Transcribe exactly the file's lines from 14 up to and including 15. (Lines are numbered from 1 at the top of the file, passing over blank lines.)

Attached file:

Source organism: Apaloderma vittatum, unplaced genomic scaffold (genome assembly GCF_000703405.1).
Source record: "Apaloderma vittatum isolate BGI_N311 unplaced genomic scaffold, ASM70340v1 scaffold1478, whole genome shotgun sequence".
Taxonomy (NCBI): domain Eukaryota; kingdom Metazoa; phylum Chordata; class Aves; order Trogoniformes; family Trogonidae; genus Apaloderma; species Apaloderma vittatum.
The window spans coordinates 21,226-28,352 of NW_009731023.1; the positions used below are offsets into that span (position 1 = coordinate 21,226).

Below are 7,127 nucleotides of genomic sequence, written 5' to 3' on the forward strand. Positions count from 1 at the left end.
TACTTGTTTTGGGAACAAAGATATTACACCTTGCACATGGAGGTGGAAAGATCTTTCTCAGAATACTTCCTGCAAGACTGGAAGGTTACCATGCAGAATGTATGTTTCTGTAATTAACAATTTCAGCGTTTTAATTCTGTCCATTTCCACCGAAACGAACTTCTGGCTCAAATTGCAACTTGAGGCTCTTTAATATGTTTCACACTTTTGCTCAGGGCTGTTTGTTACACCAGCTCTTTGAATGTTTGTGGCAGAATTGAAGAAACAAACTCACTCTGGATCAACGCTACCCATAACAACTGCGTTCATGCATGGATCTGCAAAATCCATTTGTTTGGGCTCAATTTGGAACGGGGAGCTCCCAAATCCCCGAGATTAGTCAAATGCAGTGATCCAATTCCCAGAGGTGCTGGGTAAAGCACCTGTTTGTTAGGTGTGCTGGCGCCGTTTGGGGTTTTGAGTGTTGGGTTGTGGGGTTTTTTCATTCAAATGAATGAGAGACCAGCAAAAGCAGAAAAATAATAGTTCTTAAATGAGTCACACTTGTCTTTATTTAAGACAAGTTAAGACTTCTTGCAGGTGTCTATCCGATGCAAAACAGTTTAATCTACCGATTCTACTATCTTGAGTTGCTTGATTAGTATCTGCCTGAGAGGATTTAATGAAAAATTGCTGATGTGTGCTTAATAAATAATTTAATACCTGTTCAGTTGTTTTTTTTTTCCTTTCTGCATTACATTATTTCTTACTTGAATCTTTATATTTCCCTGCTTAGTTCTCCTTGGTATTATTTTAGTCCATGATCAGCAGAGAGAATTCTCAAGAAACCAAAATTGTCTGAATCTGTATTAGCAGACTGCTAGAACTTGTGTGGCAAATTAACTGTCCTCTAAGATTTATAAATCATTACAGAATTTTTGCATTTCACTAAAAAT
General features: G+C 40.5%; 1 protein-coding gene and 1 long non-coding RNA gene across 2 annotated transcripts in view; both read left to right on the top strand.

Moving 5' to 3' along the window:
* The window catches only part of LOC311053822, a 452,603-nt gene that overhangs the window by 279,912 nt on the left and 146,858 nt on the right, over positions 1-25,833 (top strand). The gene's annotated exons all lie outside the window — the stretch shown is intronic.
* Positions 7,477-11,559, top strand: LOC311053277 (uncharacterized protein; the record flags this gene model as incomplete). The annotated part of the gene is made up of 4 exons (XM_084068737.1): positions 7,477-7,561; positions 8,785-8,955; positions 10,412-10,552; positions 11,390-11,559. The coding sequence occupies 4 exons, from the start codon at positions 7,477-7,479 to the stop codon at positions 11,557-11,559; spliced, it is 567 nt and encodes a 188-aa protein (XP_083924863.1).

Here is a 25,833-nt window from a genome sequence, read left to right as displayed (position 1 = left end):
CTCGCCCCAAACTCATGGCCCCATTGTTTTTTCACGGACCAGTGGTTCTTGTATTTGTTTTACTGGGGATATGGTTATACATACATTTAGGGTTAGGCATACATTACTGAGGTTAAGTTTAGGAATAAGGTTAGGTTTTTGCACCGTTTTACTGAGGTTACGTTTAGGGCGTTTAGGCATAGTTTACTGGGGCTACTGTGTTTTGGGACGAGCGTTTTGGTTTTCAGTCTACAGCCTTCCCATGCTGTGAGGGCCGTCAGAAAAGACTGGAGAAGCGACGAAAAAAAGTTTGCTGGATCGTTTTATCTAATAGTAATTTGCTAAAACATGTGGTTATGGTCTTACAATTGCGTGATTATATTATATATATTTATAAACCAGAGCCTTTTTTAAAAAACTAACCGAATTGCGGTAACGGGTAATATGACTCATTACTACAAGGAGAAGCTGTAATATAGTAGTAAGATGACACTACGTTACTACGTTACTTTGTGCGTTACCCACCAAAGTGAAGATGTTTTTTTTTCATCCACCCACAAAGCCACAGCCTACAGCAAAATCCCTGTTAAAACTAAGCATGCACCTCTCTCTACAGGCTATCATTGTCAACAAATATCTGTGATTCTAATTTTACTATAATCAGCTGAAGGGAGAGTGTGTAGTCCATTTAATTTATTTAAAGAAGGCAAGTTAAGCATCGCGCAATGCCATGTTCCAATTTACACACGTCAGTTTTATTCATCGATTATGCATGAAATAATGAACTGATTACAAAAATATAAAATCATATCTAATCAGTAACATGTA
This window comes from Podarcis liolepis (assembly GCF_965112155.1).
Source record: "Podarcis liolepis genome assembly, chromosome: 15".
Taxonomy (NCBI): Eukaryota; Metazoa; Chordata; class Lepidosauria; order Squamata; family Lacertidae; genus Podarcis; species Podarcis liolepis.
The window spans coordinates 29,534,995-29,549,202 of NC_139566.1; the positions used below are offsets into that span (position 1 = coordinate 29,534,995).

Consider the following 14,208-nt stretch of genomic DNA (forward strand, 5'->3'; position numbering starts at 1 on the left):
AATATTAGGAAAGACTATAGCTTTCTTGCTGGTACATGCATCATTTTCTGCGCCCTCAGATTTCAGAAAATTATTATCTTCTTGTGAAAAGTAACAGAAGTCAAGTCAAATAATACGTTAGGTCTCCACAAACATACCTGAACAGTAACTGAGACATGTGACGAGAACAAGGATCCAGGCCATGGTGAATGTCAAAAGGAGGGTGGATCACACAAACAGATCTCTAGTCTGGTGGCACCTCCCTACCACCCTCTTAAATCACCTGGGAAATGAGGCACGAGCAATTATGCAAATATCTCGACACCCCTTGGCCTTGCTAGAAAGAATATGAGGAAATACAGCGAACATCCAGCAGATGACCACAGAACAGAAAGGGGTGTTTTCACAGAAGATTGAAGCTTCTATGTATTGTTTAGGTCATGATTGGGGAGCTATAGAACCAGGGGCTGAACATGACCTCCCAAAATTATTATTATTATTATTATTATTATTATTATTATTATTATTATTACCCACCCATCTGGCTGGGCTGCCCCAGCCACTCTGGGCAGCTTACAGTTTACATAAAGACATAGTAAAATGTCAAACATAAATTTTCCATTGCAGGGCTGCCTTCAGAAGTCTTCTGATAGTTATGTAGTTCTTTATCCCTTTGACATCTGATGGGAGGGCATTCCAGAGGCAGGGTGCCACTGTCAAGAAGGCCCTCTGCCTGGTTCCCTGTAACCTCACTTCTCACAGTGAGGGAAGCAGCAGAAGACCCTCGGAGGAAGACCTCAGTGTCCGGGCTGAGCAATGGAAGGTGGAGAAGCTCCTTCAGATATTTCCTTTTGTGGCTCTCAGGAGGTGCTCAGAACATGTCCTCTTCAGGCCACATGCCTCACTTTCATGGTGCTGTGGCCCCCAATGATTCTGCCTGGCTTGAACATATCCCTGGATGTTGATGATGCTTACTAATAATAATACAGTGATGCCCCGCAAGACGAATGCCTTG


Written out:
Source record: "Podarcis liolepis genome assembly, chromosome: 15".
Taxonomy (NCBI): Eukaryota; Metazoa; Chordata; class Lepidosauria; order Squamata; family Lacertidae; genus Podarcis; species Podarcis liolepis.